Date of Degree

2-2018

Document Type

Dissertation

Degree Name

Ph.D.

Program

Computer Science

Advisor(s)

Sergei Artemov

Committee Members

Melvin Fitting

Subash Shankar

Stathis Zachos

Subject Categories

Other Computer Sciences | Programming Languages and Compilers | Theory and Algorithms

Keywords

type theory, justification logic, modal logic, functional programming, Curry--Howard isomorphism

Abstract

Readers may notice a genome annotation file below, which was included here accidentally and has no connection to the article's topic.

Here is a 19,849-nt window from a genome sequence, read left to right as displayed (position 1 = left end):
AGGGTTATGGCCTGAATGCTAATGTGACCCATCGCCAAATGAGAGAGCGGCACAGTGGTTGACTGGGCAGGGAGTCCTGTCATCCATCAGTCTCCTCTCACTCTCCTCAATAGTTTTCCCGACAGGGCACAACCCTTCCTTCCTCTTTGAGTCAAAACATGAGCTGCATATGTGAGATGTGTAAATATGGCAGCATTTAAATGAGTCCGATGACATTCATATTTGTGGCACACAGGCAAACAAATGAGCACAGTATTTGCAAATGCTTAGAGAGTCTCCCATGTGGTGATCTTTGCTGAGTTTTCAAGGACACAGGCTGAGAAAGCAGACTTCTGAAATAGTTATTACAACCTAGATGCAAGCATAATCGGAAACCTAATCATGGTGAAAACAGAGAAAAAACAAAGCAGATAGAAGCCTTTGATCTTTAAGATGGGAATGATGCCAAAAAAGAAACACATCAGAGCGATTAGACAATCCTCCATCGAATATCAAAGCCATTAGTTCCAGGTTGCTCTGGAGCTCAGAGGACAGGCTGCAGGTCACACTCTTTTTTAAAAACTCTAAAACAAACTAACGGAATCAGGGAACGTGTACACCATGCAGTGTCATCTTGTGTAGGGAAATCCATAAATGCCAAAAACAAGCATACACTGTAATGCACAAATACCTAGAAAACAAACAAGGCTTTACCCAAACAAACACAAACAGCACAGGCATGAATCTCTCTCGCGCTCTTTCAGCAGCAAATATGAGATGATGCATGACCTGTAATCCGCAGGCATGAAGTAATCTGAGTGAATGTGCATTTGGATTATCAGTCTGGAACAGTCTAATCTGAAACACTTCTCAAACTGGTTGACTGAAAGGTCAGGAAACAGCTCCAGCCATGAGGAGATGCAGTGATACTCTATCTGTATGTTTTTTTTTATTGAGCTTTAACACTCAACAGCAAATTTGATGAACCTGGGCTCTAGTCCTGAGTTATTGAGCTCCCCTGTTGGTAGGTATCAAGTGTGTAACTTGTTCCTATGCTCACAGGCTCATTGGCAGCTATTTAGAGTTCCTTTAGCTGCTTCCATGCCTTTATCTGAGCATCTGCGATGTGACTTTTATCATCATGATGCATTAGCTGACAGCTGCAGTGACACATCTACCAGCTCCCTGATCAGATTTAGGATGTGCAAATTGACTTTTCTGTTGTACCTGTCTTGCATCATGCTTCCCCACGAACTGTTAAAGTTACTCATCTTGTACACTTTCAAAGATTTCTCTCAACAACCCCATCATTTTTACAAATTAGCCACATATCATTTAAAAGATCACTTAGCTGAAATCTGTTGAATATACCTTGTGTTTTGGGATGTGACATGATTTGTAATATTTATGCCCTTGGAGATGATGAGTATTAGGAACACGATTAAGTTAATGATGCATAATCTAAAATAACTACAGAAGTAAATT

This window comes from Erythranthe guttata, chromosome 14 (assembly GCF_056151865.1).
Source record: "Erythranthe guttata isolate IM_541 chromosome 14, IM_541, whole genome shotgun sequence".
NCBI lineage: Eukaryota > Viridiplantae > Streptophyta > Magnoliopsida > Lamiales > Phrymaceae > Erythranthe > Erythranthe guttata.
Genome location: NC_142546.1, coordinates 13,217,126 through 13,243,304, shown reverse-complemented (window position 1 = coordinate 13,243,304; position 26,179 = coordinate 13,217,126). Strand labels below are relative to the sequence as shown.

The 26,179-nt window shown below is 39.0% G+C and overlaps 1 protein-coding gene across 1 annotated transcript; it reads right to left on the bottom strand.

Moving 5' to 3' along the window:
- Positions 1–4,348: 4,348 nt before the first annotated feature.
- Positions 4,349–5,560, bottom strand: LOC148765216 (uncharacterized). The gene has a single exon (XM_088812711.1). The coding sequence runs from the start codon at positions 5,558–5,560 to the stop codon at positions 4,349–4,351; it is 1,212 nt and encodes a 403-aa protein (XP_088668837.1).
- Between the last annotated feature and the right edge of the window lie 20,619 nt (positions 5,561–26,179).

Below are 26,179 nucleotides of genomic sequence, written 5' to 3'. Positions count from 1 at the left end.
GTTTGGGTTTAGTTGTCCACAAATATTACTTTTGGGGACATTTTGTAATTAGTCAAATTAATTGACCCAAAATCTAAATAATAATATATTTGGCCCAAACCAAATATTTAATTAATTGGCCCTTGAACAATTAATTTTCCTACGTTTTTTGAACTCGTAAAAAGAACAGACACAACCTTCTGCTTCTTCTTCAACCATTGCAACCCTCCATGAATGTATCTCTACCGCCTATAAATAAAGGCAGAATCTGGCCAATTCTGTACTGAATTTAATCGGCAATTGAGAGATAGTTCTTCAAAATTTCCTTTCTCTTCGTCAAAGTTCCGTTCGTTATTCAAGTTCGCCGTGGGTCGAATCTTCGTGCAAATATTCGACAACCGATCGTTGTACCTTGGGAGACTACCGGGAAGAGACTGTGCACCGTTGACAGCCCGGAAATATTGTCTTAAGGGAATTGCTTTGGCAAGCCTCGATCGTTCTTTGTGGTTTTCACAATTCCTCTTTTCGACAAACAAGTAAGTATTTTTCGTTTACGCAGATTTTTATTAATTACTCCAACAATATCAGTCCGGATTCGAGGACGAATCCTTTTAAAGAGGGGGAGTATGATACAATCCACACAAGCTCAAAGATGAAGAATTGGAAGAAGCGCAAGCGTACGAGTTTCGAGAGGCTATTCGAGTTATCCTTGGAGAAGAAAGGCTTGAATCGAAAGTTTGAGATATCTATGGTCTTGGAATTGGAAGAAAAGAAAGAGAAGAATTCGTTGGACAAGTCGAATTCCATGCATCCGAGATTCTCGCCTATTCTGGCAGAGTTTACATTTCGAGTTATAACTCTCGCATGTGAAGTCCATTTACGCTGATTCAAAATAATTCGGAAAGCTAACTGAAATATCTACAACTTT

This dissertation is a work in the intersection of Justification Logic and Curry--Howard Isomorphism. Justification logic is an umbrella of modal logics of knowledge with explicit evidence. Justification logics have been used to tackle traditional problems in proof theory (in relation to Godel's provability) and philosophy (Gettier examples, Russel's barn paradox). The Curry--Howard Isomorphism or proofs-as-programs is an understanding of logic that places logical studies in conjunction with type theory and -- in current developments -- category theory. The point being that understanding a system as a logic, a typed calculus and, a language of a class of categories constitutes a useful discovery that can have many applications. The applications we will be mainly concerned with are type systems for useful programming language constructs. This work is structured in three parts: The first part is a a bird's eye view into my research topics: intuitionistic logic, justified modality and type theory. The relevant systems are introduced syntactically together with main metatheoretic proof techniques which will be useful in the rest of the thesis. The second part features my main contributions. I will propose a modal type system that extends simple type theory (or, isomorphically, intuitionistic propositional logic) with elements of justification logic and will argue about its computational significance. More specifically, I will show that the obtained calculus characterizes certain computational phenomena related to linking (e.g. module mechanisms, foreign function interfaces) that abound in semantics of modern programming languages. I will present full metatheoretic results obtained for this logic/ calculus utilizing techniques from the first part and will provide proofs in the Appendix. The Appendix contains also information about an implementation of our calculus in the metaprogramming framework Makam. Finally, I conclude this work with a small ``outro'', where I informally show that the ideas underlying my contributions can be extended in interesting ways.

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